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  • Writer's pictureFelicity Baker

Is Returning to the Workplace More Stress than Euphoria?

Updated: Nov 2, 2022

We’re so excited to launch our first newsletter on LI that we wanted to post it here too. We’ve got so much to share, it was hard to know where to start.

So, we thought we’d kick off with a few words about something which is on the minds of a lot of people at the moment – the return to the workplace.

Is returning to the workplace more stress than euphoria? Here’s what you can do about it

Some of you may be heralding the return to the workplace as a sign that things are getting back to normal. With routines being re-established or new ones being developed, it might be feeling like you’re moving onto solid ground again. Maybe the disconnection you were feeling has undermined your work performance or made it harder to deal with stress and you’re looking forward to being around other people again, chatting, collaborating and joint working.

Others may be dreading it, finding it difficult to face going back into the workplace, still anxious about the risks of Covid, struggling to juggle the demands of home and work or adapt to hybrid working. You may feel underconfident in your social skills, wondering what to talk to people about or fearing difficult conversations about experiences during the pandemic.

Speak to your manager

The first step if you are struggling is to speak to your manager or a trusted colleague, If you keep going in silence, the problem will not get resolved and may get worse, undermining your mental health and wellbeing.

Manage anxiety

You can also prevent anxiety from escalating by recognising and reducing behaviours that either maintain or worsen our stress. Notice the urge to avoid and take small steps towards feared situations to rebuild your confidence. Let go of ruminating, unproductive worry and negative predictions as these can escalate your anxiety. Step back from these thoughts by writing them down, distracting yourself, or talking to someone. To keep thinking in perspective ask yourself how would someone else see this situation and remind yourself that you coped in the past.

Psychological safety

If you are a manager or leader, you can create a context in which employees who are struggling will find it easier to adjust back to the workplace and to reconnect with their colleagues. This might involve arranging small get togethers, group lunches or ‘back to work’ coffee breaks. Checking in with those who are struggling, taking time to listen and understand their concerns and exploring solutions in a collaborative way will help them feel included and remind them that they belong.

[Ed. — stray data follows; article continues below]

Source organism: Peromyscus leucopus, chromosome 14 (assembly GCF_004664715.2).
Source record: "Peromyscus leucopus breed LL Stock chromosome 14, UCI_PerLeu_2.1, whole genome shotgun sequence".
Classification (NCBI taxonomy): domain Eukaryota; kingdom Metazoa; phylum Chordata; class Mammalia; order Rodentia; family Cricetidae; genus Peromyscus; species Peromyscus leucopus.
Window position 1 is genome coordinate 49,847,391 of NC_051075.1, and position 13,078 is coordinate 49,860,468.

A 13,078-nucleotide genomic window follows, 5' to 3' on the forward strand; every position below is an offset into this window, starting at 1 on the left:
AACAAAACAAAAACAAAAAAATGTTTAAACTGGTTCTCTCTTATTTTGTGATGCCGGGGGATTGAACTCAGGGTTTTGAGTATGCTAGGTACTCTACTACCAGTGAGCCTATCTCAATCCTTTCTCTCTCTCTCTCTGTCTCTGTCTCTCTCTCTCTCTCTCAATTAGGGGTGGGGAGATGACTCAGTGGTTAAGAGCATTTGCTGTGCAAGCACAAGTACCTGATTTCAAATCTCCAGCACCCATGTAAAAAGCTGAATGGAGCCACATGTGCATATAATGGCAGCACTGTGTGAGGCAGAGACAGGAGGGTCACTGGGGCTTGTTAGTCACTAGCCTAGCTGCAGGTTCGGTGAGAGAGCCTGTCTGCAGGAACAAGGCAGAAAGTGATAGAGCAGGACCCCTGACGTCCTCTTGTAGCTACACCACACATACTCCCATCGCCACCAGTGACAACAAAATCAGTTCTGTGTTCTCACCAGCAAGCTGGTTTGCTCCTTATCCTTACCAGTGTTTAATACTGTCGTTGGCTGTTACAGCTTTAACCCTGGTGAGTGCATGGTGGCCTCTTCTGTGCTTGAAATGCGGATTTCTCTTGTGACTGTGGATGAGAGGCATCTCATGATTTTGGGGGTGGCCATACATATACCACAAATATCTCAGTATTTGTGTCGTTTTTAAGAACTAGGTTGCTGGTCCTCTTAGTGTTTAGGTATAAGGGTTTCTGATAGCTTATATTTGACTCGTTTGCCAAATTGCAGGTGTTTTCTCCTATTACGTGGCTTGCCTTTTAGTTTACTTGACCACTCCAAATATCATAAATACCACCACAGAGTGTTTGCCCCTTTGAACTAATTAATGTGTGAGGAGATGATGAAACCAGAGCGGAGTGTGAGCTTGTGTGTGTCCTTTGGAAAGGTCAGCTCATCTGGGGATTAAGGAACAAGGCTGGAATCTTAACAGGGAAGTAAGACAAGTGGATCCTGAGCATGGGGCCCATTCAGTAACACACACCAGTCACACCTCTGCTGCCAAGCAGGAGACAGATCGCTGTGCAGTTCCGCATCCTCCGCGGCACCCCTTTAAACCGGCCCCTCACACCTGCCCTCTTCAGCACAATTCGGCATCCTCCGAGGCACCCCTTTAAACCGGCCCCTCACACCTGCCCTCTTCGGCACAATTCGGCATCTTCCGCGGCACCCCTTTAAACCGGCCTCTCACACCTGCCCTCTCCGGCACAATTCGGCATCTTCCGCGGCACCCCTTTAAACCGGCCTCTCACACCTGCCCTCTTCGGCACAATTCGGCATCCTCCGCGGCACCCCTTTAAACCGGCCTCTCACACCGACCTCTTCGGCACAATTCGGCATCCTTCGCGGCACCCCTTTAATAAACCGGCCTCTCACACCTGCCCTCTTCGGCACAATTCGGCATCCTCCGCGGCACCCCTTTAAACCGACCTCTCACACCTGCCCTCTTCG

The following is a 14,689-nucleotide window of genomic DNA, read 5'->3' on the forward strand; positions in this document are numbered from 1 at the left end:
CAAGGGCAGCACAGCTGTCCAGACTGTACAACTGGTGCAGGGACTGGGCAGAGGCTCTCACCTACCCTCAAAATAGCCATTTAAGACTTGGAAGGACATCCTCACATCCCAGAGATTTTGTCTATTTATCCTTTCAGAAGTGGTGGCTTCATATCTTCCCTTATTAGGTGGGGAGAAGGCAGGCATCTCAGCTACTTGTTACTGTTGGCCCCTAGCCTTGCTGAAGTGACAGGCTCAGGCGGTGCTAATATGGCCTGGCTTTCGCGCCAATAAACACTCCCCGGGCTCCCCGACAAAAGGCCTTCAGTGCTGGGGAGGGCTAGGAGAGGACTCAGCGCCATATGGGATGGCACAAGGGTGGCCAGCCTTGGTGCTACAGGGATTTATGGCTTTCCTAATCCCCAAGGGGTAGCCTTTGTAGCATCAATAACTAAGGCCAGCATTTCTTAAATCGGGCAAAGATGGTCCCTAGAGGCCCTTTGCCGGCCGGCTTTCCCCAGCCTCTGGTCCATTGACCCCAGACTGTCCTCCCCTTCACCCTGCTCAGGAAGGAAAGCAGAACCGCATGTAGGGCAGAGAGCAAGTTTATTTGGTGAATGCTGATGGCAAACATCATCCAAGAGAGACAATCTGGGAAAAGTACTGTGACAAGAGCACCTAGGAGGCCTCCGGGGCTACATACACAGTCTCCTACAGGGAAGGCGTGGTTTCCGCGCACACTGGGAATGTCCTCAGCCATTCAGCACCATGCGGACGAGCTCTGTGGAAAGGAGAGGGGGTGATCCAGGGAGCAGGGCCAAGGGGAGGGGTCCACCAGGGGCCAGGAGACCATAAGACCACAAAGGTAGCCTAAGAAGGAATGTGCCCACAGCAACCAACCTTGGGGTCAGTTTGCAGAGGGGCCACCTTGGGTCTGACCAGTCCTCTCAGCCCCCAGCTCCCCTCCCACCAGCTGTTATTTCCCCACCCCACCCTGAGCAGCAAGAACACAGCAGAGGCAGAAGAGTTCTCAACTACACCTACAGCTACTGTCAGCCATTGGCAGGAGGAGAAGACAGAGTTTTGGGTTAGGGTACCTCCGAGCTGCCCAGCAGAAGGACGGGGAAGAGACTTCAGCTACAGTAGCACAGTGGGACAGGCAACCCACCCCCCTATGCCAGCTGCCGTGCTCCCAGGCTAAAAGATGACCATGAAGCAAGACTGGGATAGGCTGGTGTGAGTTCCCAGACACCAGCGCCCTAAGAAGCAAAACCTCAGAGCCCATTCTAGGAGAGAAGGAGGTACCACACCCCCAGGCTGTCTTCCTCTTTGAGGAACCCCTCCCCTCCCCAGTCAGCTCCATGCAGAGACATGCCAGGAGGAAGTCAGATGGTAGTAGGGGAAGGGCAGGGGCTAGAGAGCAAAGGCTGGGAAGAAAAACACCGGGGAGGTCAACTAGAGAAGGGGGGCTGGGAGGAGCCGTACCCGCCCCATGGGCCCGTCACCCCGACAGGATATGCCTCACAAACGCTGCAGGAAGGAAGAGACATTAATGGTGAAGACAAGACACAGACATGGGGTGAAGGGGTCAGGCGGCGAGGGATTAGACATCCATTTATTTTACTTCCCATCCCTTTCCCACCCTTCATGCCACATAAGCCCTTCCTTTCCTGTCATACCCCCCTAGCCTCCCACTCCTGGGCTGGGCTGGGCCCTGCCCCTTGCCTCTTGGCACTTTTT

Facilitating a culture of psychological safety in which your team can begin to feel comfortable with each other again will be key. Modelling and encouraging prosocial behaviours, recognising and appreciating each other’s strengths, and finding points of connection and interest will help to smooth the transition back to the workplace for everyone.

Looking after HR

We were kindly asked by Jenny Arrowsmith at Irwin Mitchell Solicitors to run a session for some of their HR clients focusing on ‘Looking after HR: Support for wellbeing and resilience’.

It was a really interesting session, with discussions about the challenges faced by HR in recent years and the barriers they experience accessing support for themselves.

When HR professionals feel unable to look after themselves due to time, demands, culture of ‘carrying on regardless’ or fear of being perceived as weak, they are more likely to experience emotional exhaustion and burnout. And this can impact the health and wellbeing of their teams and the resilience of the wider organisation.

In our session, we provided skills and strategies for managing stress and building personal resilience. We talked about the benefits of resilience supervision for HR professionals and the role of psychological safety for employee wellbeing and resilience.

We had some great feedback on this session: People really appreciated having space to reflect on their own wellbeing and to consider ways that they, as leaders and mangers, can contribute to a culture of wellbeing.

If this sounds like something you are interested in please get in touch to find out more. 


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